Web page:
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Taiwan regulator may ban Fuh Hwa from BLF mandates over bribery scandal

BLF
By Hui Ching-hoo   
January 6, 2021

Taiwan’s financial regulator may ban Fuh Hwa Securities Investment Trust Co from participating in the investment mandates of the Bureau of Labor Funds (BLF) over bribery allegations involving a senior official at the pension supervisor, according to some market participants.

The scandal erupted in late November when Yu Nai-wen, the BLF’s domestic investment division director, was detained by Taiwan’s anti-corruption unit on suspicion of stock manipulation.

Mr. Yu allegedly received bribes from Taiwanese investment firm PJ Asset Management to buy local stocks at prices higher than market value using BLF money. Fuh Wah, one of the BLF’s external domestic managers, was allegedly involved in the trading, according to local news reports.

The Financial Supervisory Commission (FSC) has launched a probe into the matter, a spokesperson for the regulator tells Asia Asset Management (AAM). He says Mr. Yu is still under detention and declined to give further details.

A BLF spokesperson tells AAM that Mr. Yu has been suspended from his job. She says the BLF is providing “full support to FSC’s investigation”.

Spokespersons for Fuh Wah  and PJ Asset Management did not immediately respond to questions.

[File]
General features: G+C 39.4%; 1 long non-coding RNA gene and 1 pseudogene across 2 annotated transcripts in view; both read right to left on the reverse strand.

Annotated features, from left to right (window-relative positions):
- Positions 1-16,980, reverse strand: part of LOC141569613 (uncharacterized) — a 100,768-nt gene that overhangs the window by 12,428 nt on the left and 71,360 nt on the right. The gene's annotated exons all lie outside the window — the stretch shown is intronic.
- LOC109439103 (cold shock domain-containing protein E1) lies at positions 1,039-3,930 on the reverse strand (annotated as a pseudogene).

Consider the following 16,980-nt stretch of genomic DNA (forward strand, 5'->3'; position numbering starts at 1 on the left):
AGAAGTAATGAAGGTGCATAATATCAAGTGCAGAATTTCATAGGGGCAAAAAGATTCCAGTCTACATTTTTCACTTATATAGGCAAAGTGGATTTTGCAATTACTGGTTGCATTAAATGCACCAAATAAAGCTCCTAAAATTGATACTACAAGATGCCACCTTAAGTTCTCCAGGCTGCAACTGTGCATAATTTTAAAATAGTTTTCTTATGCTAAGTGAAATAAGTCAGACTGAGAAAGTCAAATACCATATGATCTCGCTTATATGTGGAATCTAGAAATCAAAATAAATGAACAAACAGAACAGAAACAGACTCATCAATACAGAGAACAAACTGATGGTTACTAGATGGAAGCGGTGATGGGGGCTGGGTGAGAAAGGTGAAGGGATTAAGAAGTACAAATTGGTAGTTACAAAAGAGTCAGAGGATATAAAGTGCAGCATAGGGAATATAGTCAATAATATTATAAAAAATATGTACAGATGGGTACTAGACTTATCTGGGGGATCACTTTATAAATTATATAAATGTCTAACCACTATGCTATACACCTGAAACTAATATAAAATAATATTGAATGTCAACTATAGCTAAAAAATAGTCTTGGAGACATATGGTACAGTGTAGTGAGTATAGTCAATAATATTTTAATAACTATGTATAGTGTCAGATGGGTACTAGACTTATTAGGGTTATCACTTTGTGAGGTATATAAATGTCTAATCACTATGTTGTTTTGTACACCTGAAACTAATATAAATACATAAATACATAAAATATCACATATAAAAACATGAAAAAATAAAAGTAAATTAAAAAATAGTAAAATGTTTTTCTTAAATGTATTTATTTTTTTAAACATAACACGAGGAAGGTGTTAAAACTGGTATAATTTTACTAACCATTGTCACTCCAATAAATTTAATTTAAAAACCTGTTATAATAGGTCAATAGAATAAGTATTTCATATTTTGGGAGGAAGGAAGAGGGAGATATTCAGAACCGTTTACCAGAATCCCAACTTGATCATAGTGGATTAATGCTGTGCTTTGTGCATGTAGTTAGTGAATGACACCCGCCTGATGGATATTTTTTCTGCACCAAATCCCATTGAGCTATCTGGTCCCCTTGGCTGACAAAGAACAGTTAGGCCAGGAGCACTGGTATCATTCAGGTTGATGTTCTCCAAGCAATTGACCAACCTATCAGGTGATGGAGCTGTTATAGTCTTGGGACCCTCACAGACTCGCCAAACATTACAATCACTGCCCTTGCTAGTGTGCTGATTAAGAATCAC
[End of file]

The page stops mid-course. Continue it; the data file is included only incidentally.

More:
According to Donna Chen, president of Taipei-based investment consultancy Keystone Intelligence, the scandal may have a significant impact on Fuh Hwa.

She says the company obtained 17 investment mandates from BLF over the years, the most among all of the pension supervisor’s external managers, and that these mandates had a combined value of NT$174.4 billion (US$6.27 billion) as of September 2020.

“If the FSC finds evidence of any wrongdoing, it may prohibit Fuh Hwa from bidding on BLF’s new mandates over the coming five years,” Ms. Chen tells AAM.

She says the regulator may even bar the company from launching new funds and expanding its institutional business.

According to Ms. Chen, Uni-President Securities Investment Trust and Capital Securities Investment Trust – are also under investigation over the scandal.

She says these companies, which were not named in the news reports, could face similar punishment as Fuh Wah Securities if the FSC finds evidence of wrongdoing.

Spokespersons for Uni-President   did not immediately respond to questions from AAM.

A spokesperson for Capital   would only say that the company “will cooperate with any regulatory investigation”.

The crux of the issue lies in BLF’s lack of internal investment expertise, according to a pension fund consultant.

“Members of BLF’s in-house investment team are civil servants. They do not have enough training in investment ethics. It’s easy for them to cross the line, particularly in some grey areas of the investment processes,” the Hong Kong-based consultant tells AAM, speaking on condition of anonymity.

The BLF spokesperson says the pension supervisor is overhauling its management practices. She says it introduced new measures on December 17 to shore up internal controls, including stronger monitoring of investment practices and risk management of its funds.

The BLF, which supervises seven labour pension and annuity funds, had NT$4.5 trillion of total assets as of November 2020.